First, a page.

Research continues to prove that human and animal medicine are inextricably linked, so why aren’t veterinarians and physicians working closer together to prevent and manage current diseases that can infect both animals and humans?
A panel hosted by the Animal Health Institute, the Association of American Veterinary Medical Colleges (AAVMC), and the American College of Preventive Medicine convened in Washington, D.C., on Tuesday to discuss this important topic, suggesting that the challenges lie anywhere from the differences in the medical communities’ cultures to poor communication among the groups to the lack of government funding for One Health programs.
The public health and animal health communities often have competing priorities, which can be problematic in how health issues are addressed.
“We need to move past the mentality of ‘us’ versus ‘them’ and begin to look at the shared risks among the groups,” said Dr. Peter Rabinowitz of the Yale Human Animal Medicine Project. “‘One Health’ is the concept of uniting animal health, public health and environmental health.”
He gave an example of how public health and the environment are often examined before a natural gas company can begin fracking at a particular location, but yet the impacts to animal health—which could affect the biodiversity of the ecosystem and foods of animal origin, thus later resulting in impacts to public health—are not taken into consideration. The key, he said, is to increase communication about the studies that are going on to bring the two spheres together.
Taken a step further, human health and animal health must be tied together from a communications perspective at a policy level, posited Dr. Ted Mashima of AAVMC. If you look at the recent Farm Bill, for instance, you could call it “the One Health bill,” since it provides funding for key programs that ensure healthy food production and crops, and nutrition programs that provide many Americans with the resources needed to feed their families. Unfortunately, this lack of branding for key policy initiatives that support both animal and human health programs discourages building awareness with policymakers who can effect change.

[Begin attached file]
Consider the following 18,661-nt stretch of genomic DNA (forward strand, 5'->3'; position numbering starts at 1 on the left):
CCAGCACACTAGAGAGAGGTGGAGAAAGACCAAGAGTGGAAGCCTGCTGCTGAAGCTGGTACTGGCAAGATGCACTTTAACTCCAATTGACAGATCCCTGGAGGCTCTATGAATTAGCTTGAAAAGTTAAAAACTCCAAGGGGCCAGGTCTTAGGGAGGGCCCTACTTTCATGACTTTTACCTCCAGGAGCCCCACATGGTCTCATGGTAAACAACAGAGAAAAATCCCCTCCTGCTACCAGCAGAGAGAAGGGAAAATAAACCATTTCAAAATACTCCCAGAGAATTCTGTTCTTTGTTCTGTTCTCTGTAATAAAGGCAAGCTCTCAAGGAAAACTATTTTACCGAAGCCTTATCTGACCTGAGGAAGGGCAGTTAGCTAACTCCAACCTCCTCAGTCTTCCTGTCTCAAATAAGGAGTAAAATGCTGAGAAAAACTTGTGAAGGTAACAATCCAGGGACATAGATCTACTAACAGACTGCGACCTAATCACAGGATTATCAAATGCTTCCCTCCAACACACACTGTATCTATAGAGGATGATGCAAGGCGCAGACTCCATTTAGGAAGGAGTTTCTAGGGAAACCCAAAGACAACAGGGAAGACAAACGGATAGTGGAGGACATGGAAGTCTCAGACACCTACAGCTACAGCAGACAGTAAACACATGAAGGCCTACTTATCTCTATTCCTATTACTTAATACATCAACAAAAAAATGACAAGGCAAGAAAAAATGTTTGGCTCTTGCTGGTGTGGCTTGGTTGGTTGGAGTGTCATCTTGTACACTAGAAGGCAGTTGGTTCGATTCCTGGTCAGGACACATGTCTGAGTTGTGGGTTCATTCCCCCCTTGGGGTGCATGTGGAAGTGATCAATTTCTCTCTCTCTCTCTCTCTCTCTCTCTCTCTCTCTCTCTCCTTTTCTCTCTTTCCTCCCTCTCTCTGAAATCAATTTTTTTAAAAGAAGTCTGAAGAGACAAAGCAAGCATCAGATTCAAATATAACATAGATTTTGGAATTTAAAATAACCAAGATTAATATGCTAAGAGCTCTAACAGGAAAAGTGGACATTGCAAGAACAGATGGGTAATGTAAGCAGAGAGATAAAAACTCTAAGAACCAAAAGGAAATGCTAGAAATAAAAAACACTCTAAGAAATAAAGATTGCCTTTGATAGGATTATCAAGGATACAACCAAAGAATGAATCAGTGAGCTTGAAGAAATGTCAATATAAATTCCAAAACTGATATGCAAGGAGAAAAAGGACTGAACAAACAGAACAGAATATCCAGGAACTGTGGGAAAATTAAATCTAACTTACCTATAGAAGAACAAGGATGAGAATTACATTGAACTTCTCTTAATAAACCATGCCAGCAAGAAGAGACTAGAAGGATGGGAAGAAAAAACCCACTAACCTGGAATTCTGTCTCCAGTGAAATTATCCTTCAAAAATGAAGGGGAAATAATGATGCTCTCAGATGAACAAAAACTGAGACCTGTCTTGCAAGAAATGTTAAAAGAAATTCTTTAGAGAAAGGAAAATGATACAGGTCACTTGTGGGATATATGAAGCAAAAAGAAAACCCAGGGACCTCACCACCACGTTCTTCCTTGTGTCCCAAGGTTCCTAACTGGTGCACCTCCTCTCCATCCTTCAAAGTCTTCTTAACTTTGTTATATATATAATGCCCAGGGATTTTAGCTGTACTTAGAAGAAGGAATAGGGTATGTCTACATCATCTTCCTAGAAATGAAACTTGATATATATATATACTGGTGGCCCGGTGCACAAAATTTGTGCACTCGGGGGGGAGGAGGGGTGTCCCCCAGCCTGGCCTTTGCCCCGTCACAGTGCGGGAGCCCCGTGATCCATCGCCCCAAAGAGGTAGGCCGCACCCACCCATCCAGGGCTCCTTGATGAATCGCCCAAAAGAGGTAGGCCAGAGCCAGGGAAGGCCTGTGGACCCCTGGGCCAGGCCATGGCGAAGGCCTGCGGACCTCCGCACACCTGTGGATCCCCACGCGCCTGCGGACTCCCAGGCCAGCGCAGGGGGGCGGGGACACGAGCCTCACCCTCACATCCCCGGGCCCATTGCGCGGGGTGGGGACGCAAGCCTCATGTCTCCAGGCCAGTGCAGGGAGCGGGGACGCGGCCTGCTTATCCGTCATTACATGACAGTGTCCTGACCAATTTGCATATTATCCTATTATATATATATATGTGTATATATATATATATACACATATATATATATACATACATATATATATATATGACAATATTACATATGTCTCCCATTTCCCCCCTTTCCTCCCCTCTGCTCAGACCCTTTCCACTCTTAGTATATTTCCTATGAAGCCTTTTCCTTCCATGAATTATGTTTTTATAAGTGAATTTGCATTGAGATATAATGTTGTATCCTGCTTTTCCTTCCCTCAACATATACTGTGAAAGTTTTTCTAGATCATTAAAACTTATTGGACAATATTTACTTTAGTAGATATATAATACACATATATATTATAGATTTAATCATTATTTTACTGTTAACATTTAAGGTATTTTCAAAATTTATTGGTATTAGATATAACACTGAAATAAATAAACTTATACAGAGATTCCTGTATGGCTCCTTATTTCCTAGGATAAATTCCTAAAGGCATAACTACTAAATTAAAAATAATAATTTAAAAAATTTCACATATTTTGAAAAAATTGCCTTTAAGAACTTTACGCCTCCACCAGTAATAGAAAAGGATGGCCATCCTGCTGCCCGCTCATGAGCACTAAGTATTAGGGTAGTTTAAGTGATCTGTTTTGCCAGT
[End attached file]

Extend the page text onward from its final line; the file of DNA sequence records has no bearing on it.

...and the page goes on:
This is why public awareness campaigns like the Partners for Healthy Pets, an alliance of more than 20 veterinary associations—including AVMA—and animal health companies, is important. Outreach like this can help educate the public about diseases that can be prevented and shows the ties between human and animal medicine.
Despite the cultural differences between the two medical communities and the need for increased communication between the two groups, funding for key preventive research programs still presents a significant roadblock to getting physicians on board. Though doctors may see the health benefits for their patients that would come by working with veterinarians to identify and prevent diseases, government funding in the public health arena is typically directed toward the treatment of diseases rather than prevention, leaving little incentive for physicians to collaborate with veterinarians.
“Preventive medicine doesn’t have a budget line item,” said Dr. Halley Faust of the American College of Preventive Medicine. “Prevention is not as high a priority as treatment. In fact, only 8 cents on the dollar goes to prevention, compared to other health care costs.”
Barring any national policy that states that human and animal health should go together, then there really is no push from inside the human health community to get involved, said Dr. Rabinowitz, as was evidenced by the few physicians in the audience at the panel.
Although the One Health concept still has significant challenges to overcome at the national level, U.S. Rep. Kurt Schrader (D-Ore.) said that there is still “a great opportunity for veterinarians to make a huge difference in the public health arena” going forward.